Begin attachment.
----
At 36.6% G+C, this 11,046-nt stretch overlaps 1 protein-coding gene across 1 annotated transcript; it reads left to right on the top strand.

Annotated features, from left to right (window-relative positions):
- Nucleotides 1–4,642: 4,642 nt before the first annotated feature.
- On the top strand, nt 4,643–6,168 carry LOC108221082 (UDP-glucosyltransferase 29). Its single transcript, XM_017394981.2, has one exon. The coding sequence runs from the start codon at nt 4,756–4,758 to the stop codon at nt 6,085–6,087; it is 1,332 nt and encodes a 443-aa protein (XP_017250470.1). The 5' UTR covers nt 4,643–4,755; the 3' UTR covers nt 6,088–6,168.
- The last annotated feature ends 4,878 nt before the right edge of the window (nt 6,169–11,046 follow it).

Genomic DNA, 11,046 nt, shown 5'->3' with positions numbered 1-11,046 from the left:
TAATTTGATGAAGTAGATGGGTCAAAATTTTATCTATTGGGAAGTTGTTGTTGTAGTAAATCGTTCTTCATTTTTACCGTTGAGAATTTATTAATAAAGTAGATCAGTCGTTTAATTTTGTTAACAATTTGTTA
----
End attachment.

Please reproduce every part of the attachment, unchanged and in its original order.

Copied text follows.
At 36.6% G+C, this 11,046-nt stretch overlaps 1 protein-coding gene across 1 annotated transcript; it reads left to right on the top strand.

Annotated features, from left to right (window-relative positions):
- Nucleotides 1–4,642: 4,642 nt before the first annotated feature.
- On the top strand, nt 4,643–6,168 carry LOC108221082 (UDP-glucosyltransferase 29). Its single transcript, XM_017394981.2, has one exon. The coding sequence runs from the start codon at nt 4,756–4,758 to the stop codon at nt 6,085–6,087; it is 1,332 nt and encodes a 443-aa protein (XP_017250470.1). The 5' UTR covers nt 4,643–4,755; the 3' UTR covers nt 6,088–6,168.
- The last annotated feature ends 4,878 nt before the right edge of the window (nt 6,169–11,046 follow it).

Genomic DNA, 11,046 nt, shown 5'->3' with positions numbered 1-11,046 from the left:
TAATTTGATGAAGTAGATGGGTCAAAATTTTATCTATTGGGAAGTTGTTGTTGTAGTAAATCGTTCTTCATTTTTACCGTTGAGAATTTATTAATAAAGTAGATCAGTCGTTTAATTTTGTTAACAATTTGTTA